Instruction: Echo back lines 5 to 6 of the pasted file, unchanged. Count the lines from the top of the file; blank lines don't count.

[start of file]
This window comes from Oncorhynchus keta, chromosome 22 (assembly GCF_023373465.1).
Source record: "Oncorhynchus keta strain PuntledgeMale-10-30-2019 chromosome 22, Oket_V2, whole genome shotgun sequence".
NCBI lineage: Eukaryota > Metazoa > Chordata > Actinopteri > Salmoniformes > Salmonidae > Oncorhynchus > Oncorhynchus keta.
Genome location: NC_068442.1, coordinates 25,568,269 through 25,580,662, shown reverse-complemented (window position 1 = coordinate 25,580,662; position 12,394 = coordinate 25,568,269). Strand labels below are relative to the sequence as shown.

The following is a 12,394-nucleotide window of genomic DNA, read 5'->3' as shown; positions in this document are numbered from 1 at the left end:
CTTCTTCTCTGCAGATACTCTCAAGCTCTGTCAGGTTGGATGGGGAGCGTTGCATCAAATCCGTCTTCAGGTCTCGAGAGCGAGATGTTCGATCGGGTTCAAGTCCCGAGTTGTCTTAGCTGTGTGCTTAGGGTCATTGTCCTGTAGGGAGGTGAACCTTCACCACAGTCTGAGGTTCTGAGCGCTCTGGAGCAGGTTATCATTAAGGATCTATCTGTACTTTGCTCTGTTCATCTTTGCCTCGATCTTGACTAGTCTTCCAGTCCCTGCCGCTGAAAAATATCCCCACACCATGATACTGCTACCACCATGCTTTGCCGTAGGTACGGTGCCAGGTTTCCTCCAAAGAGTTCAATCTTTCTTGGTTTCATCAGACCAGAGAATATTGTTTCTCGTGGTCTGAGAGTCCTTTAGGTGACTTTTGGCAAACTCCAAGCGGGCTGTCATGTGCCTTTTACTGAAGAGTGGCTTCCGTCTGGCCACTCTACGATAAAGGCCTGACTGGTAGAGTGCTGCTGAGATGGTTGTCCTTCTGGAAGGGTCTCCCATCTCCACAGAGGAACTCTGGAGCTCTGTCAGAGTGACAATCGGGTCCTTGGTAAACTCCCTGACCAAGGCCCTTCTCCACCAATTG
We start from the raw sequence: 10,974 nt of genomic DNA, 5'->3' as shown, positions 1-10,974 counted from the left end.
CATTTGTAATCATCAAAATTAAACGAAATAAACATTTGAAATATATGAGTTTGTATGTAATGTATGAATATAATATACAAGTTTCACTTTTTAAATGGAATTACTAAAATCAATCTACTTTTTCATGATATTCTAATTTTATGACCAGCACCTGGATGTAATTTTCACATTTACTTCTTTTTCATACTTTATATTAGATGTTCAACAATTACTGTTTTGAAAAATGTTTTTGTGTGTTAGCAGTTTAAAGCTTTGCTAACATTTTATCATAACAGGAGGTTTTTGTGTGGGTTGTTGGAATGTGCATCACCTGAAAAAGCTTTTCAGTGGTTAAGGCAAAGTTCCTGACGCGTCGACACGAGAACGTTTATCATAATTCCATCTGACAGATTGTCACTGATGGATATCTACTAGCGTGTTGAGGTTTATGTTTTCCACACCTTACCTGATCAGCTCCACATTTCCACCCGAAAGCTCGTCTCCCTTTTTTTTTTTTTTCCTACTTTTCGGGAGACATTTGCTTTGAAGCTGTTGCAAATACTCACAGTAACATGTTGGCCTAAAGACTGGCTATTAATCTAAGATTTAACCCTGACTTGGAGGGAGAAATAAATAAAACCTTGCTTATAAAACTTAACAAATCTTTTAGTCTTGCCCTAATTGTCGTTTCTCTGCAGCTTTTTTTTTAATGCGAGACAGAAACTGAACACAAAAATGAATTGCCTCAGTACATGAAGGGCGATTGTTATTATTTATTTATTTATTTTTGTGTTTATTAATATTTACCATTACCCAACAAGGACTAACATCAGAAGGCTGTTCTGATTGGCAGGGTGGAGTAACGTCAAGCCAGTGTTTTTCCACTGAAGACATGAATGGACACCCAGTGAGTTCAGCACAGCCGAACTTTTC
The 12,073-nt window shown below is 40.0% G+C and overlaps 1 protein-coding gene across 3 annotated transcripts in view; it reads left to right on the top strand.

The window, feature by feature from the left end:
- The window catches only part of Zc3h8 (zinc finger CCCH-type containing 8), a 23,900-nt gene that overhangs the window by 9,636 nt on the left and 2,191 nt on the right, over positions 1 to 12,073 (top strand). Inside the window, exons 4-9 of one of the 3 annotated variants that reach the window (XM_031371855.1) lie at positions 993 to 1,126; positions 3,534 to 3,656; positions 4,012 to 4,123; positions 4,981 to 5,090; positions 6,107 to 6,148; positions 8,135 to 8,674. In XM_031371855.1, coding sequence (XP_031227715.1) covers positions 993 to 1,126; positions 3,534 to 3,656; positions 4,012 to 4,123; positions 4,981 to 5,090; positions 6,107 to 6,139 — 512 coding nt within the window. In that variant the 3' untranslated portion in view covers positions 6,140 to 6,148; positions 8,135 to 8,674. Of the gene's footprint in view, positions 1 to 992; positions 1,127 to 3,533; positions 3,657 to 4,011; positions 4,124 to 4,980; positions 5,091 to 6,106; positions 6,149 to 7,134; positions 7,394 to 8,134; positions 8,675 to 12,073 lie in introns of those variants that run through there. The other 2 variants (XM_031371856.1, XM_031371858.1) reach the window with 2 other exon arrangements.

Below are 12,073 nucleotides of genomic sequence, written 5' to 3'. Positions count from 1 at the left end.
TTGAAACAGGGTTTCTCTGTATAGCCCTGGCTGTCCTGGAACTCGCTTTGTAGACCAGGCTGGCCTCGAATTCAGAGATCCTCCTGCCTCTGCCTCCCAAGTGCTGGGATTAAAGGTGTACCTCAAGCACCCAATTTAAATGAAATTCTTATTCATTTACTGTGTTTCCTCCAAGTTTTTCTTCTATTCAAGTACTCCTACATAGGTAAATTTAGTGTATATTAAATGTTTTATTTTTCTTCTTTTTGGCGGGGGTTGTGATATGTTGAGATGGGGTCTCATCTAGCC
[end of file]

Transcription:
The following is a 12,394-nucleotide window of genomic DNA, read 5'->3' as shown; positions in this document are numbered from 1 at the left end:
CTTCTTCTCTGCAGATACTCTCAAGCTCTGTCAGGTTGGATGGGGAGCGTTGCATCAAATCCGTCTTCAGGTCTCGAGAGCGAGATGTTCGATCGGGTTCAAGTCCCGAGTTGTCTTAGCTGTGTGCTTAGGGTCATTGTCCTGTAGGGAGGTGAACCTTCACCACAGTCTGAGGTTCTGAGCGCTCTGGAGCAGGTTATCATTAAGGATCTATCTGTACTTTGCTCTGTTCATCTTTGCCTCGATCTTGACTAGTCTTCCAGTCCCTGCCGCTGAAAAATATCCCCACACCATGATACTGCTACCACCATGCTTTGCCGTAGGTACGGTGCCAGGTTTCCTCCAAAGAGTTCAATCTTTCTTGGTTTCATCAGACCAGAGAATATTGTTTCTCGTGGTCTGAGAGTCCTTTAGGTGACTTTTGGCAAACTCCAAGCGGGCTGTCATGTGCCTTTTACTGAAGAGTGGCTTCCGTCTGGCCACTCTACGATAAAGGCCTGACTGGTAGAGTGCTGCTGAGATGGTTGTCCTTCTGGAAGGGTCTCCCATCTCCACAGAGGAACTCTGGAGCTCTGTCAGAGTGACAATCGGGTCCTTGGTAAACTCCCTGACCAAGGCCCTTCTCCACCAATTG